Portugal is due to buy back bonds due in October 2014 and October 2015 today to ease debt repayments as the nation approaches the end of its international bailout program.
Portuguese two-year notes rose for a fifth day before the buyback auctions, which are scheduled for 10:30 a.m. London time. There are 5.9 billion euros ($8.1 billion) of the 3.6 percent 2014 bonds outstanding and 9.2 billion euros of the 3.35 percent 2015 securities, according to debt agency IGCP.
With the end of its 78 billion-euro rescue program from the European Union and International Monetary Fund approaching on May 17, Portugal is seeking ways to ensure it can regain full access to debt markets. While it has raised 6.25 billion euros selling bonds through banks this year, the nation’s debt and growth outlook is still a concern, Moody’s Investors Service senior analyst Kathrin Muehlbronner said yesterday.
“Debt ratios in all peripheral countries have gone up dramatically in a very short period of time so governments have very limited room of maneuver,” Muehlbronner told reporters in Lisbon. “We do see a stabilization of that ratio in Portugal this year but clearly that assumption rests on positive growth and continued fiscal consolidation.”
The two-year note yield dropped 10 basis points, or 0.1 percentage point, to 1.82 percent at 10:11 a.m. London time. It touched 1.81 percent, the lowest since April 2010.
The 10-year yield fell two basis points to 4.82 percent, having surged to more than 18 percent in January 2012 as the European debt crisis triggered a selloff. Portugal pays about 3 percent on its bailout loans and is ranked below investment grade by Moody’s, Fitch Ratings and Standard & Poor’s.
Portugal’s IGCP last had a bond buyback on March 9, 2011. The country also held a 6.64 billion-euro debt exchange on Dec. 3 to push back repayments on securities maturing in 2014 and 2015 to 2017 and 2018. The government debt agency said in a presentation this month that Portugal ended 2013 with what it calls a treasury cash position of 15.3 billion euros.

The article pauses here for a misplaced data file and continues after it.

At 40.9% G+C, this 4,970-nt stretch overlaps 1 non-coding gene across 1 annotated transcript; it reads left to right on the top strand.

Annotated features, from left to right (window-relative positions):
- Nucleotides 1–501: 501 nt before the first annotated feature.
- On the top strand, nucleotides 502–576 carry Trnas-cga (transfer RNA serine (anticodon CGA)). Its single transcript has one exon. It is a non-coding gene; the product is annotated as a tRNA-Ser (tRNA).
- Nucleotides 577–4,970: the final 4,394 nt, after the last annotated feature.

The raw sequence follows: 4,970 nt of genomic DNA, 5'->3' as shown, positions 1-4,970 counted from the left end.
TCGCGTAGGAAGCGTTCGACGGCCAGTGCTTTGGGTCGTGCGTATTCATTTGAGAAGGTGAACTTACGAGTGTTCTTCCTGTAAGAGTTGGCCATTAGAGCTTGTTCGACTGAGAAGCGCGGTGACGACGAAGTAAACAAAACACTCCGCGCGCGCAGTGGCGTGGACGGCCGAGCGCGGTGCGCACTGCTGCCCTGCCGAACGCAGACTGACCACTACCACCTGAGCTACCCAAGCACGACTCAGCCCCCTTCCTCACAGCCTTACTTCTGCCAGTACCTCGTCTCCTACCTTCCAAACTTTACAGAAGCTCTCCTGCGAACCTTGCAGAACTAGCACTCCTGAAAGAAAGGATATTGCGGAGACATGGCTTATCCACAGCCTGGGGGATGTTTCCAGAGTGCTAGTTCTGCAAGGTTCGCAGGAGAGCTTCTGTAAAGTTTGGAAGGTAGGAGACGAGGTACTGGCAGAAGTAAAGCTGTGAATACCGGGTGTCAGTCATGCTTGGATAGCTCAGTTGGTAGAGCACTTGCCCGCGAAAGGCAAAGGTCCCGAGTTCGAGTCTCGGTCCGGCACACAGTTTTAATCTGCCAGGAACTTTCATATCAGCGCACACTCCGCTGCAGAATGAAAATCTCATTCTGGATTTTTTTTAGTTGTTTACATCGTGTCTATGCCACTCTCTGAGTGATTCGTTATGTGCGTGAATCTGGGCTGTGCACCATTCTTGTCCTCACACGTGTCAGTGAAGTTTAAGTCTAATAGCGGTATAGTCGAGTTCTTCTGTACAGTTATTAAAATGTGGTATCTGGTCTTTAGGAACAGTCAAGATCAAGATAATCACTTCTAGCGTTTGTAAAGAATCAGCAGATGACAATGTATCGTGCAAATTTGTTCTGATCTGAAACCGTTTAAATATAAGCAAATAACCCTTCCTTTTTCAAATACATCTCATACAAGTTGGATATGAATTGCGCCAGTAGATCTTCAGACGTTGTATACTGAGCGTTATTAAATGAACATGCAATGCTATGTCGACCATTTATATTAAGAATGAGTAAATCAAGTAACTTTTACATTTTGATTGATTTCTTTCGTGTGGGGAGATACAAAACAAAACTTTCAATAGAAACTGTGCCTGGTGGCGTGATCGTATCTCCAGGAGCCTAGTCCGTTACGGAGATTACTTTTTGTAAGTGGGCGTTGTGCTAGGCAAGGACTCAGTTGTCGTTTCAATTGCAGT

The debt agency plans gross bond issuance of between 11 billion euros and 13 billion euros this year. The country has already started to obtain funding for 2015, the IGCP said on Feb. 11 after completing a sale of 3 billion euros of 10-year (GSPT10YR) debt. The European Commission said in a report released on Feb. 20 that Portugal’s debt ratio will decline from a peak of 129.4 percent of gross domestic product in 2013.
Secretary of State for Treasury Isabel Castelo Branco on Jan. 10 said she “estimates” it will be possible for the country to sell bonds through auctions before its bailout program ends in the middle of May. The last bond auction was held on April 1, 2011, five days before Portugal requested financial aid from the EU.
Ireland in December became the first nation to exit a rescue program since the euro area’s debt crisis began in 2009. That country entered its 67.5 billion-euro bailout in November 2010, six months before Portugal got its package.
Portugal’s rating trajectory is not necessarily going to follow that of Ireland, which was raised to investment grade by Moody’s in January, according to Muehlbronner.
“We are more concerned about the growth outlook in Portugal and its ability to achieve higher sustainable growth,” Muehlbronner said. The difference between the interest Portugal pays on its 10-year bonds and the country’s growth rate is a much bigger gap that it was in Ireland, she said.
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